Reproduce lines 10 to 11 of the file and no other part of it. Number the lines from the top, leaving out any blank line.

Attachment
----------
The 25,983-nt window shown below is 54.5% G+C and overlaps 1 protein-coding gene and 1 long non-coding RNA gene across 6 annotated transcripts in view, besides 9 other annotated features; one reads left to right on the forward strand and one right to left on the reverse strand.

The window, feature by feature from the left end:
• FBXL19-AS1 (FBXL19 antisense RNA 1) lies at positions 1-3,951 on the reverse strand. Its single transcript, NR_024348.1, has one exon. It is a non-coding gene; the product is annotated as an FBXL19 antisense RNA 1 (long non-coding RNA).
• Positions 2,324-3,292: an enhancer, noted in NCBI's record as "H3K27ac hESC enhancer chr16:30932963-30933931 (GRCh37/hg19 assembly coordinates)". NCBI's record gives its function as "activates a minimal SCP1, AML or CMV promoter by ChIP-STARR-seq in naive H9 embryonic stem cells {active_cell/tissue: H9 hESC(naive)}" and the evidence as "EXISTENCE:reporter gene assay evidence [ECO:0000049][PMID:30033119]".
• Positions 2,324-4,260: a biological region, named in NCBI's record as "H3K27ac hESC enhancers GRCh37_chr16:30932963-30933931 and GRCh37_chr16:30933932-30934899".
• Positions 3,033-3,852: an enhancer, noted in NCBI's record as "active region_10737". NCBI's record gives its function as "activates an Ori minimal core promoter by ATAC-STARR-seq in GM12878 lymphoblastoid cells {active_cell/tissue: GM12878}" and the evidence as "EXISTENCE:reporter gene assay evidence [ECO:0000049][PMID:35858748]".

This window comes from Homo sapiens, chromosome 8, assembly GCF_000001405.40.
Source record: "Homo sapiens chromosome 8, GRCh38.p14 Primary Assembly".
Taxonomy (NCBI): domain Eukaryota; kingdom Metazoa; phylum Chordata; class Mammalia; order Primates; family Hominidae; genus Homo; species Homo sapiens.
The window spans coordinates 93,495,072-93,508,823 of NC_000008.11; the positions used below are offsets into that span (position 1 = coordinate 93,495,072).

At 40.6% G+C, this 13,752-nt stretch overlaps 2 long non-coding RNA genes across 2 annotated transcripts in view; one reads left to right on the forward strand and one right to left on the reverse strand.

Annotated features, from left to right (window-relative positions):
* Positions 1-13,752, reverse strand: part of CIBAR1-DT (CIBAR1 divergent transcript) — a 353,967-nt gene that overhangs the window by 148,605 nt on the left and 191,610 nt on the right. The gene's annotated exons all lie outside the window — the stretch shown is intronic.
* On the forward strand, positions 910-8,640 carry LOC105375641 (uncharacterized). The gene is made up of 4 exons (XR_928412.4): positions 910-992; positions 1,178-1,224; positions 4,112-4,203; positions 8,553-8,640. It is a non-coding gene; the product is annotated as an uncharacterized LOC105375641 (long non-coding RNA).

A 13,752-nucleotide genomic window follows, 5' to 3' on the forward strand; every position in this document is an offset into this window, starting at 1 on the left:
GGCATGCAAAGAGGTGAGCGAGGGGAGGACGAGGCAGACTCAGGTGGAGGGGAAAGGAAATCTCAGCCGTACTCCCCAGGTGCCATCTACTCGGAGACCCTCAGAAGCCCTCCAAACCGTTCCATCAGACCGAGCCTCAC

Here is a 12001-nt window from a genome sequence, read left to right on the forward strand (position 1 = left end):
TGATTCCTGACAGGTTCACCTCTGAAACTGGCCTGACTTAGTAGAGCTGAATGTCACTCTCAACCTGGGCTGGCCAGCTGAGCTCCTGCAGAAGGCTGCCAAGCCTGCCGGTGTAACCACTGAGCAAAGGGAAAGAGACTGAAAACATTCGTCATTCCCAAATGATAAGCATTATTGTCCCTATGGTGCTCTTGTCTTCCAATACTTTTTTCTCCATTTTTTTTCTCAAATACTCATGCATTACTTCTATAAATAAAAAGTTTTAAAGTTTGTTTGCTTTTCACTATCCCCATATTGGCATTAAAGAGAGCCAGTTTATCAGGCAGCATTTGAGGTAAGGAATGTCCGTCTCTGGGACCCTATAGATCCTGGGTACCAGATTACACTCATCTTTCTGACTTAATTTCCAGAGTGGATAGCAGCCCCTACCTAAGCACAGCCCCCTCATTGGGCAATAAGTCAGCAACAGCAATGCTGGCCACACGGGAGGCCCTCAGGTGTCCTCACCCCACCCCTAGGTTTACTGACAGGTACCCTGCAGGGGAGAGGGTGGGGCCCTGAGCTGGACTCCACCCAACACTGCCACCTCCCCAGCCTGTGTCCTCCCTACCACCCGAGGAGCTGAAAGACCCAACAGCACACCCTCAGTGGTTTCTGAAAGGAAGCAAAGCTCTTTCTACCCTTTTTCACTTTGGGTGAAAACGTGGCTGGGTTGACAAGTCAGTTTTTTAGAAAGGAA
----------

The window spans coordinates 93,495,072-93,508,823 of NC_000008.11; the positions used below are offsets into that span (position 1 = coordinate 93,495,072).

At 40.6% G+C, this 13,752-nt stretch overlaps 2 long non-coding RNA genes across 2 annotated transcripts in view; one reads left to right on the forward strand and one right to left on the reverse strand.